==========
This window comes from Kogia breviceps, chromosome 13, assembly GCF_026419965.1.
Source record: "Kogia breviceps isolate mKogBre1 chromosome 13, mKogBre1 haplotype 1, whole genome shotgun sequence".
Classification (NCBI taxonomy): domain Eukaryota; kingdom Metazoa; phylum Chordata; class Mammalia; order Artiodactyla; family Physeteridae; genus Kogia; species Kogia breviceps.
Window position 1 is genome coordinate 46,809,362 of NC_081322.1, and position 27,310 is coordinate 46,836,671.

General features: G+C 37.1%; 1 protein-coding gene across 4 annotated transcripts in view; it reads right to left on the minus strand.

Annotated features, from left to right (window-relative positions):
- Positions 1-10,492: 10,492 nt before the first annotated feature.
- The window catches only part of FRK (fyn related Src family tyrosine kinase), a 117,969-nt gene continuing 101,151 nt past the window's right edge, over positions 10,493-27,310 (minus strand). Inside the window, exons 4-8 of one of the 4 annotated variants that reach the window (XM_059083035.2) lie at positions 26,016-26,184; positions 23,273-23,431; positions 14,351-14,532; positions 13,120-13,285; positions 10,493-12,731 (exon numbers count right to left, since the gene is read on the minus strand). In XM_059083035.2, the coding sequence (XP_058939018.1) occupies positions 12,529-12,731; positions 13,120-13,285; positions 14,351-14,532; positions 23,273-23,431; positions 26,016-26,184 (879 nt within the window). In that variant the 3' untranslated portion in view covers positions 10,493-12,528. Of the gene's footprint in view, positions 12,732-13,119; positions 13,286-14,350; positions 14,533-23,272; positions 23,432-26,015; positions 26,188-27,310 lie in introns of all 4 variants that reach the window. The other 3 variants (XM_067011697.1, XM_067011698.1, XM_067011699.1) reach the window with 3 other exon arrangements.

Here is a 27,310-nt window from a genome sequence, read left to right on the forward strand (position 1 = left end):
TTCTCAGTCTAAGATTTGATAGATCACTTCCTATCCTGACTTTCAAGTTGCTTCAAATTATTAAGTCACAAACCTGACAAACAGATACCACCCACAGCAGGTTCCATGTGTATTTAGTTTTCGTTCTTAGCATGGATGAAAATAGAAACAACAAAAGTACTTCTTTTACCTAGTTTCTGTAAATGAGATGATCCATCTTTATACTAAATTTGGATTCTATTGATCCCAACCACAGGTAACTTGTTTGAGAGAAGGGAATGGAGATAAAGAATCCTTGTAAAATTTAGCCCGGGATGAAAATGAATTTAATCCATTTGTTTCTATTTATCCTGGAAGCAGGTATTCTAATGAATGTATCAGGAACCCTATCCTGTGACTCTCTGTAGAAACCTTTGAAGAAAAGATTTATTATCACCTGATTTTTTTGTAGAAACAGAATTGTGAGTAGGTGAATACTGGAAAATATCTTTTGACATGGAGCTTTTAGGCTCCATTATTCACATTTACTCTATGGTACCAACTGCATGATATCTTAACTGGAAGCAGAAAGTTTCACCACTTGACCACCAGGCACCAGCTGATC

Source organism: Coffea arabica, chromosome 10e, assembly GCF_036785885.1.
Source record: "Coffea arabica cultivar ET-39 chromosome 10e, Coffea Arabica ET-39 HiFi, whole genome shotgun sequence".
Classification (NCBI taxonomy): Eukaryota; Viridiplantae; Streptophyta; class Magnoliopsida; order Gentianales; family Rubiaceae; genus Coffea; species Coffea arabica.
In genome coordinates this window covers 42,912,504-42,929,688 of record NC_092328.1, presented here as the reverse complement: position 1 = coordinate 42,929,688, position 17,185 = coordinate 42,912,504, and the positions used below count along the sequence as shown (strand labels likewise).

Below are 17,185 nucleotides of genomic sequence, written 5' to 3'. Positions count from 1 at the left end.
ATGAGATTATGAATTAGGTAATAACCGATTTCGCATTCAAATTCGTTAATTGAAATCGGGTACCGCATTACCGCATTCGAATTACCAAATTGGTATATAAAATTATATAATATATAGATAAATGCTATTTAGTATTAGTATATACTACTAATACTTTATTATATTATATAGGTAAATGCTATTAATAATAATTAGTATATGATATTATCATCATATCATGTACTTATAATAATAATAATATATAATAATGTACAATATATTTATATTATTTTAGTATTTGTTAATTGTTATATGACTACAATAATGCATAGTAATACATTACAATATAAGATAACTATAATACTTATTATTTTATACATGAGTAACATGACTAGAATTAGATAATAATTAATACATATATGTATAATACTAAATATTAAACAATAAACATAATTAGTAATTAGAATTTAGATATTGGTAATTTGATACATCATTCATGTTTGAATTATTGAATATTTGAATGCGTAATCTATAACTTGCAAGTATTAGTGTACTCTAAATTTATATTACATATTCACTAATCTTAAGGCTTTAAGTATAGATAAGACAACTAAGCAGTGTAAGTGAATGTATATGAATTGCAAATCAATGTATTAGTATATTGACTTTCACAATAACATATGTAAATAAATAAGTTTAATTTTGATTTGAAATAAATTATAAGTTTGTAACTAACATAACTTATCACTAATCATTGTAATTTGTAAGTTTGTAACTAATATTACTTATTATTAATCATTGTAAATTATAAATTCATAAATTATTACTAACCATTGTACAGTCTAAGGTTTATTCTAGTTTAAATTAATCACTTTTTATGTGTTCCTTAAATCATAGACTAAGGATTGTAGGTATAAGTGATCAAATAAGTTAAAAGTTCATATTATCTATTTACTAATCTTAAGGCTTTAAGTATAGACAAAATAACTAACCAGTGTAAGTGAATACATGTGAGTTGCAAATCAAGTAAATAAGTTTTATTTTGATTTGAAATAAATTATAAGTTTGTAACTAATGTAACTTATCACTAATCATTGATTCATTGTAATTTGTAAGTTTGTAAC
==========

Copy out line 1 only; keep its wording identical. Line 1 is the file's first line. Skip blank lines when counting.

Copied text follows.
This window comes from Kogia breviceps, chromosome 13, assembly GCF_026419965.1.